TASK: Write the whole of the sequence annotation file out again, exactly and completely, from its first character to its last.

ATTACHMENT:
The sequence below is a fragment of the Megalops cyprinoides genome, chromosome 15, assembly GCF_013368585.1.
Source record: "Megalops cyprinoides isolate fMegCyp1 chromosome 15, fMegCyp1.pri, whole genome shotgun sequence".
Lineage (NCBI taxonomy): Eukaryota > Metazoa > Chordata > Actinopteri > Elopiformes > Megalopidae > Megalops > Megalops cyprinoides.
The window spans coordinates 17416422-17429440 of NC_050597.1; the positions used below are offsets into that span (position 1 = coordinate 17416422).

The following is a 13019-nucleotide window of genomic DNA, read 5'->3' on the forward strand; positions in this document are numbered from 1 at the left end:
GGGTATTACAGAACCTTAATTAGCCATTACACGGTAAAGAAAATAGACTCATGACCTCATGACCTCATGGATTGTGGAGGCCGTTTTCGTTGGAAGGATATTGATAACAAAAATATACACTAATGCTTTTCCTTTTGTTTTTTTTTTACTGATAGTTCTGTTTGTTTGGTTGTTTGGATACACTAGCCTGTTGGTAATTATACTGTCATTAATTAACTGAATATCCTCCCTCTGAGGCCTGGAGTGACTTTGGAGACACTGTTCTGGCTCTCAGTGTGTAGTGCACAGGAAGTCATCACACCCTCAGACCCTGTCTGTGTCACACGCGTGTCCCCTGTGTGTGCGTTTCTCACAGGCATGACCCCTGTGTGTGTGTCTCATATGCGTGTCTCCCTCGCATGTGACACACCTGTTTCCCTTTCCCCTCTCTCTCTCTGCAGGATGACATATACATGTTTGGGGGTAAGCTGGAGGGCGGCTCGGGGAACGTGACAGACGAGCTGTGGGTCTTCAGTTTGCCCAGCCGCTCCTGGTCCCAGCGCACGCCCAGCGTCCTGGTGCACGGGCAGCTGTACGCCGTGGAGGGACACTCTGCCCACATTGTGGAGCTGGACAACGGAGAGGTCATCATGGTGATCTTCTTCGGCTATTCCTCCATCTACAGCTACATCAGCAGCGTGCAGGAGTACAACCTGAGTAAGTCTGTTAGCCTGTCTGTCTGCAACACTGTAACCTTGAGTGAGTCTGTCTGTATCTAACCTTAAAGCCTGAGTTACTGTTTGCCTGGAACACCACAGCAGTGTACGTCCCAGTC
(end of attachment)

The sequence below is a fragment of the Megalops cyprinoides genome, chromosome 15, assembly GCF_013368585.1.
Source record: "Megalops cyprinoides isolate fMegCyp1 chromosome 15, fMegCyp1.pri, whole genome shotgun sequence".
Lineage (NCBI taxonomy): Eukaryota > Metazoa > Chordata > Actinopteri > Elopiformes > Megalopidae > Megalops > Megalops cyprinoides.
The window spans coordinates 17416422-17429440 of NC_050597.1; the positions used below are offsets into that span (position 1 = coordinate 17416422).

The following is a 13019-nucleotide window of genomic DNA, read 5'->3' on the forward strand; positions in this document are numbered from 1 at the left end:
GGGTATTACAGAACCTTAATTAGCCATTACACGGTAAAGAAAATAGACTCATGACCTCATGACCTCATGGATTGTGGAGGCCGTTTTCGTTGGAAGGATATTGATAACAAAAATATACACTAATGCTTTTCCTTTTGTTTTTTTTTTACTGATAGTTCTGTTTGTTTGGTTGTTTGGATACACTAGCCTGTTGGTAATTATACTGTCATTAATTAACTGAATATCCTCCCTCTGAGGCCTGGAGTGACTTTGGAGACACTGTTCTGGCTCTCAGTGTGTAGTGCACAGGAAGTCATCACACCCTCAGACCCTGTCTGTGTCACACGCGTGTCCCCTGTGTGTGCGTTTCTCACAGGCATGACCCCTGTGTGTGTGTCTCATATGCGTGTCTCCCTCGCATGTGACACACCTGTTTCCCTTTCCCCTCTCTCTCTCTGCAGGATGACATATACATGTTTGGGGGTAAGCTGGAGGGCGGCTCGGGGAACGTGACAGACGAGCTGTGGGTCTTCAGTTTGCCCAGCCGCTCCTGGTCCCAGCGCACGCCCAGCGTCCTGGTGCACGGGCAGCTGTACGCCGTGGAGGGACACTCTGCCCACATTGTGGAGCTGGACAACGGAGAGGTCATCATGGTGATCTTCTTCGGCTATTCCTCCATCTACAGCTACATCAGCAGCGTGCAGGAGTACAACCTGAGTAAGTCTGTTAGCCTGTCTGTCTGCAACACTGTAACCTTGAGTGAGTCTGTCTGTATCTAACCTTAAAGCCTGAGTTACTGTTTGCCTGGAACACCACAGCAGTGTACGTCCCAGTC